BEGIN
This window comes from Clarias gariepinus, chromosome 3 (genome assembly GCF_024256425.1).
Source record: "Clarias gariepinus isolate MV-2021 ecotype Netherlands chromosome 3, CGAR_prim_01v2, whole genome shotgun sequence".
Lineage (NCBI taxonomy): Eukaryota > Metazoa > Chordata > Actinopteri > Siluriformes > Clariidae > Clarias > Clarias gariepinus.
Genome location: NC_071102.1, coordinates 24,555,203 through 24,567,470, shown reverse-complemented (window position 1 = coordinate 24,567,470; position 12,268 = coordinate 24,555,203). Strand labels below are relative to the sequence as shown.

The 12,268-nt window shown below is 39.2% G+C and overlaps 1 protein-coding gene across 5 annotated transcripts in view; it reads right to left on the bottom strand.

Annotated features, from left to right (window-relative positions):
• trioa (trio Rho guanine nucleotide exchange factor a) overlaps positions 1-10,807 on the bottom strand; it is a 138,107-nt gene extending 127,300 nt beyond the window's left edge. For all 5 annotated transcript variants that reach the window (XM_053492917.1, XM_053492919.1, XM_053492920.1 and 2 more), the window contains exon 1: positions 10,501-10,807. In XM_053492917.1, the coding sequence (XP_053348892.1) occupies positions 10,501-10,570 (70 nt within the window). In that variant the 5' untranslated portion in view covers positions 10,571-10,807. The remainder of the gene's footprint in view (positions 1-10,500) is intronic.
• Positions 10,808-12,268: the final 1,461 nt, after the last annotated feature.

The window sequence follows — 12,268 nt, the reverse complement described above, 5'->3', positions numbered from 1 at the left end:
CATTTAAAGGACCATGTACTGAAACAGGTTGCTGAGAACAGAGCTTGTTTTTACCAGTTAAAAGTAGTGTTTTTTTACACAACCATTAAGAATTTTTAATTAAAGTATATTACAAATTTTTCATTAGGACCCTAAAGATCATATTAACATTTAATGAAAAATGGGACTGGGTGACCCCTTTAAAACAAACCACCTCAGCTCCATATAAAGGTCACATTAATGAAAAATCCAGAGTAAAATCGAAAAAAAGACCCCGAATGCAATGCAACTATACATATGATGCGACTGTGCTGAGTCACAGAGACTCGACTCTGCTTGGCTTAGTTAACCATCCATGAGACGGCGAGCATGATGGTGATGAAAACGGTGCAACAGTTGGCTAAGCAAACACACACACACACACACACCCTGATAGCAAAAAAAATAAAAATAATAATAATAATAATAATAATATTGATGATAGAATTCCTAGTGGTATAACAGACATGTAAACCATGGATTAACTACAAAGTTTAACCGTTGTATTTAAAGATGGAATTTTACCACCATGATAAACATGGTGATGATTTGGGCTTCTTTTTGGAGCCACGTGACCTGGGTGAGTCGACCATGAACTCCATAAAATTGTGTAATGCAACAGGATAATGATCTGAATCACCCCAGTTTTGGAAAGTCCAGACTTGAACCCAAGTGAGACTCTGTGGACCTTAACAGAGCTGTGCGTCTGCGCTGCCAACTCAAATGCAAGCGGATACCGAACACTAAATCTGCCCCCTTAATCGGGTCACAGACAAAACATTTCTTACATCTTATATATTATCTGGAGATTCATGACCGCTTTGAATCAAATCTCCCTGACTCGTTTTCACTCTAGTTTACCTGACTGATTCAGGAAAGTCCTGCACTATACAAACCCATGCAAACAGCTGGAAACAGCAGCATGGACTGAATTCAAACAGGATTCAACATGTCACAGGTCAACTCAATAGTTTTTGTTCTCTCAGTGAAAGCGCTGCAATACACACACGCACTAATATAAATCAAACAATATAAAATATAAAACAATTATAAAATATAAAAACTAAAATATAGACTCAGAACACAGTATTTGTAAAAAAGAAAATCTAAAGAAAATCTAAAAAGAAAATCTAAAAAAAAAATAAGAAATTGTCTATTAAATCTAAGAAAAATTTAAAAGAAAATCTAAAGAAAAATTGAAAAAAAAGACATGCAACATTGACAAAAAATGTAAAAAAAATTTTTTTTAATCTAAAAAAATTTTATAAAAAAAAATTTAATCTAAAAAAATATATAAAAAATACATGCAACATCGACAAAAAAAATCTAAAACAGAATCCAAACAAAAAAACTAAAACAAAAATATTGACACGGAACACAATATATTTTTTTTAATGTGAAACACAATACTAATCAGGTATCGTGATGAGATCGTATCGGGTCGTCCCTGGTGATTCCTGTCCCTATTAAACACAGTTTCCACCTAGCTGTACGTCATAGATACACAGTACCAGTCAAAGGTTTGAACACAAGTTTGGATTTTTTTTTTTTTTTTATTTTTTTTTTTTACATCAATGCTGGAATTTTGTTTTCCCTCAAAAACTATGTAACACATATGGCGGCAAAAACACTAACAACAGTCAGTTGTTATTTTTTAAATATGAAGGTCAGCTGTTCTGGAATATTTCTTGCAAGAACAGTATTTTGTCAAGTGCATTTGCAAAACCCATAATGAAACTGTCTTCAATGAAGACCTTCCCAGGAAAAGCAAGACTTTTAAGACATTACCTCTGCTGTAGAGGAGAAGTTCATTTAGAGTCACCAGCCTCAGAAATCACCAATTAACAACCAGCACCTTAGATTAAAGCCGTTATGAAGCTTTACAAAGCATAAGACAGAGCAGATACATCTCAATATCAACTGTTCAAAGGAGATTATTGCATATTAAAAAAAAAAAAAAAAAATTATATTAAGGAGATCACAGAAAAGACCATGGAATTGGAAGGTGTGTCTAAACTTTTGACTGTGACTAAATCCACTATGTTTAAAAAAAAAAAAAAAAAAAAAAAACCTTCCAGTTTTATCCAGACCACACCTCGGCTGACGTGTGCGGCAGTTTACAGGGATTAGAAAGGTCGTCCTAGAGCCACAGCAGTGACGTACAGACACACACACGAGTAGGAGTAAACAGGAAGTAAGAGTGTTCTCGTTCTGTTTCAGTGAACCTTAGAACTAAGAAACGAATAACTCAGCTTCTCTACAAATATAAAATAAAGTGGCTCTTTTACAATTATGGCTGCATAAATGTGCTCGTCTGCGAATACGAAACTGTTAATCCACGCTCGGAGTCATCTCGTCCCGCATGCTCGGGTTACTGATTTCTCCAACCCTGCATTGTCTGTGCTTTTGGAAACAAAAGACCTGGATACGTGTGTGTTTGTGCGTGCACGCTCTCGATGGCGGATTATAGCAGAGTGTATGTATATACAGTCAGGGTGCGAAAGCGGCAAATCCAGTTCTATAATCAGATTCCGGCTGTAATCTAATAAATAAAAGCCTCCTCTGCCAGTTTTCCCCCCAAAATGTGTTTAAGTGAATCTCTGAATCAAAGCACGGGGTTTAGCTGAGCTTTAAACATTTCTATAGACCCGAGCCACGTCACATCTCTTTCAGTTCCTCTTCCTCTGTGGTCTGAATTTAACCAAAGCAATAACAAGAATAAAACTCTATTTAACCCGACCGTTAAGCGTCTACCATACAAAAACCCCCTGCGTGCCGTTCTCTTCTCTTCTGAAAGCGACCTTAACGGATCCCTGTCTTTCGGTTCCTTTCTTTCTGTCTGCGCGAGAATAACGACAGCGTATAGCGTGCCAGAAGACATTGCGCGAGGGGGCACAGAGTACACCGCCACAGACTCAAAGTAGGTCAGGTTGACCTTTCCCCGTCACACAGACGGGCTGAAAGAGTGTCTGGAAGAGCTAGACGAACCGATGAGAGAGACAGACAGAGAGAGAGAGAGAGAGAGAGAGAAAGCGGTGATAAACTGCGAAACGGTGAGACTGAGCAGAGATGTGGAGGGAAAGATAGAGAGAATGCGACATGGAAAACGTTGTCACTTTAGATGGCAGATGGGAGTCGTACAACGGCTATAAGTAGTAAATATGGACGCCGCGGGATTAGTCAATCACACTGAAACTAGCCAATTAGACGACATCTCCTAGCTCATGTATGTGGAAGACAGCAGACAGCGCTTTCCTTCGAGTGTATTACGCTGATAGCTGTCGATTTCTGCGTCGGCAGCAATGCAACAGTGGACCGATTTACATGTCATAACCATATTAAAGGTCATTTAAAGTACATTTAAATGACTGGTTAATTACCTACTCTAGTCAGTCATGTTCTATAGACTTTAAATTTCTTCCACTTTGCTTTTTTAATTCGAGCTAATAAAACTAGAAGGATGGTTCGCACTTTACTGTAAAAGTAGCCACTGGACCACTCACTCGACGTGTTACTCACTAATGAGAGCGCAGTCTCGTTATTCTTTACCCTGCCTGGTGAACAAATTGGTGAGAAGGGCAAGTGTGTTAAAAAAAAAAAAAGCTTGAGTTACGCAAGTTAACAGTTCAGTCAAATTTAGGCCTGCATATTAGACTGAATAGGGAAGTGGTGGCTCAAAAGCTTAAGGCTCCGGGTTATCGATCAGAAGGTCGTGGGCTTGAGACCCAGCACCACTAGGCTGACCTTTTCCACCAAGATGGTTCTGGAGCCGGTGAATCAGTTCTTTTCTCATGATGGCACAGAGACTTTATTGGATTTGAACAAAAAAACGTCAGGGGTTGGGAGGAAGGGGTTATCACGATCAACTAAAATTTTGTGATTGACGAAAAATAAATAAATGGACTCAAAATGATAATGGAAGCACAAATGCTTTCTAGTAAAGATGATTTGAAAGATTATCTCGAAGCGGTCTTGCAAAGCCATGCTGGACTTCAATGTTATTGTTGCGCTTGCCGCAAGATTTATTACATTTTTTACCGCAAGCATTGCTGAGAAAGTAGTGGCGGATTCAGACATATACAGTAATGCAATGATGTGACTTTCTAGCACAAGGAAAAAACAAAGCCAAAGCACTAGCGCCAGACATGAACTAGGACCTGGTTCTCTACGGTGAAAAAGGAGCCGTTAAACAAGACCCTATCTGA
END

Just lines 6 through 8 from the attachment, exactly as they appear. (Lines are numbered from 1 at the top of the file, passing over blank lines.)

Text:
Annotated features, from left to right (window-relative positions):
• trioa (trio Rho guanine nucleotide exchange factor a) overlaps positions 1-10,807 on the bottom strand; it is a 138,107-nt gene extending 127,300 nt beyond the window's left edge. For all 5 annotated transcript variants that reach the window (XM_053492917.1, XM_053492919.1, XM_053492920.1 and 2 more), the window contains exon 1: positions 10,501-10,807. In XM_053492917.1, the coding sequence (XP_053348892.1) occupies positions 10,501-10,570 (70 nt within the window). In that variant the 5' untranslated portion in view covers positions 10,571-10,807. The remainder of the gene's footprint in view (positions 1-10,500) is intronic.
• Positions 10,808-12,268: the final 1,461 nt, after the last annotated feature.